"....Whether Government is really ready to fundamentally change its ways of working is a key question. We have been encouraged by a very different approach from that which was heavily criticized during foot and mouth, for instance, as contingency plans were developed for Avian Influenza. Key players have felt much more involved and in touch with developments and the rationale for decisions. Setting up the EIG was, itself, an innovative and potentially risky approach! However old habits are hard to break, and Defra will need to guard against an instinct to return to its default position of "command and control" and of withholding information that could, actually, be in the public domain. The Chief Veterinary Officer's support for our commitment to openness and transparency - meeting in public for all bar the super-sensitive or boring bits, publishing minutes on our website - has been clear from the outset, and welcome..."
November 23 2006 ~ Harriet. Evidence suggests she does not fit the "cohort" definition - but even if she did, the EU no longer demands slaughter
When Mark Harper MP debated the question of Harriet with Ben Bradshaw on November 7th, the Minister said,
"..There is no exemption under EU law or domestic law for live cattle, whether or not they are considered to be pets. In fact, the German Government have recently been taken to task for their lax implementation of the cohort rule. We would face exactly the same infraction proceedings were we to follow the position suggested by the hon. Gentleman."But yesterday's email from Brussels clearly shows that the opposite is true. Even cattle proved to be from a BSE cohort need only to be kept under surveillance and not permitted to enter the food chain. Mr Bradshaw cited EU rules to justify the killing of the pet Jersey cow in the Forest of Dean - but these rules have been changed, as the Brussels email makes clear. It is to be hoped that DEFRA will soon be able to reassure her very anxious owners, the villagers who have given their full support and many others across the country who were moved by the Harriet item on the BBC's PM Programme.
November 22 2006 ~ Harriet. Brussels will not put restrictions on a country that doesn't kill suspect animals
We have been told today by a Policy Advisor of the European Parliament that EU legislation on TSEs is very soon going to be changed in order to allow more flexibility with regard to "cohorts" and that measures in place to keep suspect animals under surveillance and to make sure they don't enter the food chain are sufficient.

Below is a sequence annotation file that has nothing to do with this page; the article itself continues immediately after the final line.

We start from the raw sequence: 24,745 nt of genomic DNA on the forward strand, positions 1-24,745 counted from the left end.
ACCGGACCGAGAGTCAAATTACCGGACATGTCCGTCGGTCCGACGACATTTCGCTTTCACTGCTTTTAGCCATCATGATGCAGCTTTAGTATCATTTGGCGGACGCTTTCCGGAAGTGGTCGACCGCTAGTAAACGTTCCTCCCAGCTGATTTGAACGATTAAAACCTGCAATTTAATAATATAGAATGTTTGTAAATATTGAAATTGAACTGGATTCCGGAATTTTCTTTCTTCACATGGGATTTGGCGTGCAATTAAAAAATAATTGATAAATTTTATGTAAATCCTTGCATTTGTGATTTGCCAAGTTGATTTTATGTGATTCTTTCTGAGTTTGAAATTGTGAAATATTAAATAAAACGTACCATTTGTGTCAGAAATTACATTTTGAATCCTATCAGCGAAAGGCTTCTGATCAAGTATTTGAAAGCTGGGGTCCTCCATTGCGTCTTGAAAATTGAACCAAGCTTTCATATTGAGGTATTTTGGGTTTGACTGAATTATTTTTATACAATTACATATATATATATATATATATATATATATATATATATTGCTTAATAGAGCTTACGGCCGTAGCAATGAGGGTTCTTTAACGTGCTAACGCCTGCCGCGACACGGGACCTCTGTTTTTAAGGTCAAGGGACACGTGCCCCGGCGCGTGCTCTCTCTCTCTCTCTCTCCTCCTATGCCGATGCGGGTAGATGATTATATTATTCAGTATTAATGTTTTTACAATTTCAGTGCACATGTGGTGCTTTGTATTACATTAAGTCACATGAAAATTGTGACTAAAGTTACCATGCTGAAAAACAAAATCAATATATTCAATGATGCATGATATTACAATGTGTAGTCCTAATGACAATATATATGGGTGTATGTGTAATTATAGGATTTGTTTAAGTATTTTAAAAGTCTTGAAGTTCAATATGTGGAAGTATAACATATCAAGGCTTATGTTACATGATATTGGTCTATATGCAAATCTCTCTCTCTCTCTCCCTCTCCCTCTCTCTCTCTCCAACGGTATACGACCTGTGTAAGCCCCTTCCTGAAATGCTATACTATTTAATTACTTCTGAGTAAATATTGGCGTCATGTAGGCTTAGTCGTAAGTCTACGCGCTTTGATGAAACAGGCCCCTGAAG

"DEFRA is well aware of this change, as they were strongly involved in all negotiations which took place form September 2005 to May 2006. ....It will be remembered that Ben Bradshaw said in the debate about Harriet, "EU legislation requires all member states to kill cohorts as soon as possible". Today's news shows that this is not in fact the case. More
The future legal text was agreed by Parliament and Council in May 2006, but has not yet been finalised for technical reasons.
As regards cohort culling ( see page 21 of the attached document):
(c) after the first subparagraph, the following subparagraph shall be inserted: "At the request of a Member State and based on a favourable risk assessment taking particularly into account the control measures in that Member State, a decision may be taken in accordance with the procedure referred to in Article 24(2) to allow the use of bovine animals referred to in this paragraph until the end of their productive lives."These provisions will be in force early next year as we are doing our very best (including extraordinary meetings of our committee) in order to allow publication of the text before the end of this year."
November 22 2006 ~ Harriet
We are very concerned to learn that DEFRA will arrive at Harriet's field today to - as the Reverend Pinkerton puts it - "arrange the time of Harriet's demise". The case is an extraordinary example of the precautionary principle taken to senseless extremes. Please see Harriet's page where it becomes clear that the Jersey cow - a family pet and not destined for the food chain - can pose no threat to anyone and whose slaughter will cause extreme distress.
November 22 2006 ~ "Farm-industry representatives said they were not familiar with the new reports..."
A report written by researchers at the University of Iowa's Environmental Health Sciences Research Center says that the huge areas of factory farming and feed lots, in the U.S. and Europe, are "poorly regulated, pose health and ecological dangers and are responsible for a deteriorating quality of life in America's and Europe's farm regions" (Los Angeles Times) They are "contaminating water supplies with pathogens and chemicals, and polluting the air with foul-smelling compounds that can cause respiratory problems." They also warn that the livestock operations are contributing to the rise of antibiotic-resistant germs.
Their recommendations include limits on the density of animals ("hundreds, often thousands, of cattle, hogs, dairy cows or poultry are confined often in very close quarters") and mandatory extensive environmental reviews for new feedlots and a ban on the use of antibiotics to promote animal growth.
Many feel (as the leap in sales of organic food shows) that the unnatural exploitation of animals, by those who treat animals as mere protein, threatens more in society than its physical health. It will be interesting to see if the report makes any difference.
November 21 2006 ~ EUFMD Inventory of web accessible recent FMD Real-time Alert Exercises